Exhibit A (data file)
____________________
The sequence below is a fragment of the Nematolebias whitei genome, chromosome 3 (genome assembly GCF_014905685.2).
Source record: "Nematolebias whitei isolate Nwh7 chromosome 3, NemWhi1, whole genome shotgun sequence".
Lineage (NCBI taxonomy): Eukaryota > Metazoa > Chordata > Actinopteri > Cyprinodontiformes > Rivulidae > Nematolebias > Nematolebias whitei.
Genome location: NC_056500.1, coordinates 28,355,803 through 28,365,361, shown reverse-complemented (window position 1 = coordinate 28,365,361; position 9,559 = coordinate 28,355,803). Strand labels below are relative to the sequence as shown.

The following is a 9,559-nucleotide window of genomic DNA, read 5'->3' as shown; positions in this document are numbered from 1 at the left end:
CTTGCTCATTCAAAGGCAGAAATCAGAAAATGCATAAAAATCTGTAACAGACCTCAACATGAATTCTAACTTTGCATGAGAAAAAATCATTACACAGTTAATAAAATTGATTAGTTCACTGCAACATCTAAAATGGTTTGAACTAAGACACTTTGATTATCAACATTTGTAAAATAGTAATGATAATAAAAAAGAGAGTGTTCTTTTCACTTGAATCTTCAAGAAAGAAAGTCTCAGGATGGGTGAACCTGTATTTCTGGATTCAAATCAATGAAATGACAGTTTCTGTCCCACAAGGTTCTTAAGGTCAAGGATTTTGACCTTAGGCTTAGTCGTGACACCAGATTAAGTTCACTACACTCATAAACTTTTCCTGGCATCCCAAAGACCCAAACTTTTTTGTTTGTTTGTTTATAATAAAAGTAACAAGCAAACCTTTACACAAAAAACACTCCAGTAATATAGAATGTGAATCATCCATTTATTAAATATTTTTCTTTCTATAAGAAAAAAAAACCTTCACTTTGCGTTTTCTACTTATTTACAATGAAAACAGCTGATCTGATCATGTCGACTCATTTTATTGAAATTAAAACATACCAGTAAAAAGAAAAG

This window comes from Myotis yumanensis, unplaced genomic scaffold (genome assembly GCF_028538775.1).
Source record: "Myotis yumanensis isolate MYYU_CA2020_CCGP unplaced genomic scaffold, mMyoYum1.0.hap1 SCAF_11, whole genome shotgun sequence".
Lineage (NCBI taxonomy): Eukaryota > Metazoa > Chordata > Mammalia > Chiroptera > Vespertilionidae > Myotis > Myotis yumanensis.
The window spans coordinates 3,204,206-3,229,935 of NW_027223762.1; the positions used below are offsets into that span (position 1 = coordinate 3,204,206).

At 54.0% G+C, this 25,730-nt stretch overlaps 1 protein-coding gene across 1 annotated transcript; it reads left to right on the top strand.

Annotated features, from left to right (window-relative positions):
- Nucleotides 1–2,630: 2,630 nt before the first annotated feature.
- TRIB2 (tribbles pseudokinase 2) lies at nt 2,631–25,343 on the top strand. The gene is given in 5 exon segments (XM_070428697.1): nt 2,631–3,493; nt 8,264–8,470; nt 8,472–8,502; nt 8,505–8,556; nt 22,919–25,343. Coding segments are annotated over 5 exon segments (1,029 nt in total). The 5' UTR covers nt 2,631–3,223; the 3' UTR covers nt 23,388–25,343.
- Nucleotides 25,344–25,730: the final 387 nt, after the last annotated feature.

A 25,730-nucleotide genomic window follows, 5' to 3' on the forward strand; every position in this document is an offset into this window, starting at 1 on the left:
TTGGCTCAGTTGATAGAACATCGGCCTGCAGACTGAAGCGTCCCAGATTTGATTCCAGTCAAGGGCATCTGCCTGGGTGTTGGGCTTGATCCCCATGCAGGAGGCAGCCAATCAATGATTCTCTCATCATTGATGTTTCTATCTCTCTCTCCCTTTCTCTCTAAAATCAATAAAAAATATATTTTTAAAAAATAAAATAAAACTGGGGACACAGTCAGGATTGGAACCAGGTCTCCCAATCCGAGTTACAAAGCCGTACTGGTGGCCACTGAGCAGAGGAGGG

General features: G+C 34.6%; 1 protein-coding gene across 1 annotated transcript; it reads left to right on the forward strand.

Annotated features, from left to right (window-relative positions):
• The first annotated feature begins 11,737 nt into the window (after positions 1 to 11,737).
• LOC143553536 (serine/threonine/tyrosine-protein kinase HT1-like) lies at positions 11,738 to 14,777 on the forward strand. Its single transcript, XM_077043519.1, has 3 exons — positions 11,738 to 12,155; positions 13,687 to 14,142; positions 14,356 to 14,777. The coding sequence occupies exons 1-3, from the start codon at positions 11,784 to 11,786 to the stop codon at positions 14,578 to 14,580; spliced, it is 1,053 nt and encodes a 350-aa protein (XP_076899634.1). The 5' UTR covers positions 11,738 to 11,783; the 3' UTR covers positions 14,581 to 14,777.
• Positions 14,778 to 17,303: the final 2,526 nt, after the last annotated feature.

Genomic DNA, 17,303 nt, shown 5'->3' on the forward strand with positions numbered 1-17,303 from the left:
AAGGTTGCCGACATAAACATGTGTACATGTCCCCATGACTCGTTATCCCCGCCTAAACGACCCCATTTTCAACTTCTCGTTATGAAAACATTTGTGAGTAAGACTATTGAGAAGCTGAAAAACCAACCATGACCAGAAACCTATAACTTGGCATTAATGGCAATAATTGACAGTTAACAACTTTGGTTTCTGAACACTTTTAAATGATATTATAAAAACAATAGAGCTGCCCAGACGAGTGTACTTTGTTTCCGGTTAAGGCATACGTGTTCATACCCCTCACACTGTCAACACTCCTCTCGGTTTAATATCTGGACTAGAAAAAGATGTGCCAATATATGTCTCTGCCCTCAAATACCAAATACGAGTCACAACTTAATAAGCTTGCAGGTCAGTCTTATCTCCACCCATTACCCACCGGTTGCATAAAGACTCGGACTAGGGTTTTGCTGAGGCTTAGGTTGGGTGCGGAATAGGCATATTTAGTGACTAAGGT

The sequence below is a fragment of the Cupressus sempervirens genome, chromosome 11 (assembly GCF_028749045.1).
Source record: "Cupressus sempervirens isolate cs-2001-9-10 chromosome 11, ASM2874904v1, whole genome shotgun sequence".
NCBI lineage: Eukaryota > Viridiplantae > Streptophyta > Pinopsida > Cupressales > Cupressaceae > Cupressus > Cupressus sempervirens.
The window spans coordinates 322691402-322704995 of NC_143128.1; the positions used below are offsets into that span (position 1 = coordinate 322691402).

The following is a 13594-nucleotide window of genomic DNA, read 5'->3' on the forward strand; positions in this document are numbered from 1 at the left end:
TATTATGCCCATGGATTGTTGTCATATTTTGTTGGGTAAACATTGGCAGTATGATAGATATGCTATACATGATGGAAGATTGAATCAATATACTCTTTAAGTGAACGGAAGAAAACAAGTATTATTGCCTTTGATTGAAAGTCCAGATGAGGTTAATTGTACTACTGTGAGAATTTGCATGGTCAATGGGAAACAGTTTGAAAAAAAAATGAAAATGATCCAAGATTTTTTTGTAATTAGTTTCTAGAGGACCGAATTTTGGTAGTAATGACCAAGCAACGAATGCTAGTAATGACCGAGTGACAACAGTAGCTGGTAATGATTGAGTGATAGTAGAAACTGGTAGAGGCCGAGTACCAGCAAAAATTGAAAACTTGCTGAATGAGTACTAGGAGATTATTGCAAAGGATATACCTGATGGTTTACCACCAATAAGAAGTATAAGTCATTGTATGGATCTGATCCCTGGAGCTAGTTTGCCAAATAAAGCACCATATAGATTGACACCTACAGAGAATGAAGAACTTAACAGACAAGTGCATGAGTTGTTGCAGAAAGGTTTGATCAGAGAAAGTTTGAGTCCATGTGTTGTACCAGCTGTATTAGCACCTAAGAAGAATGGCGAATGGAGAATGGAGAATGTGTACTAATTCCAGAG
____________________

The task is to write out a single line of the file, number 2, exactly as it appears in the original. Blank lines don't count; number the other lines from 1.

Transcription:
Source record: "Nematolebias whitei isolate Nwh7 chromosome 3, NemWhi1, whole genome shotgun sequence".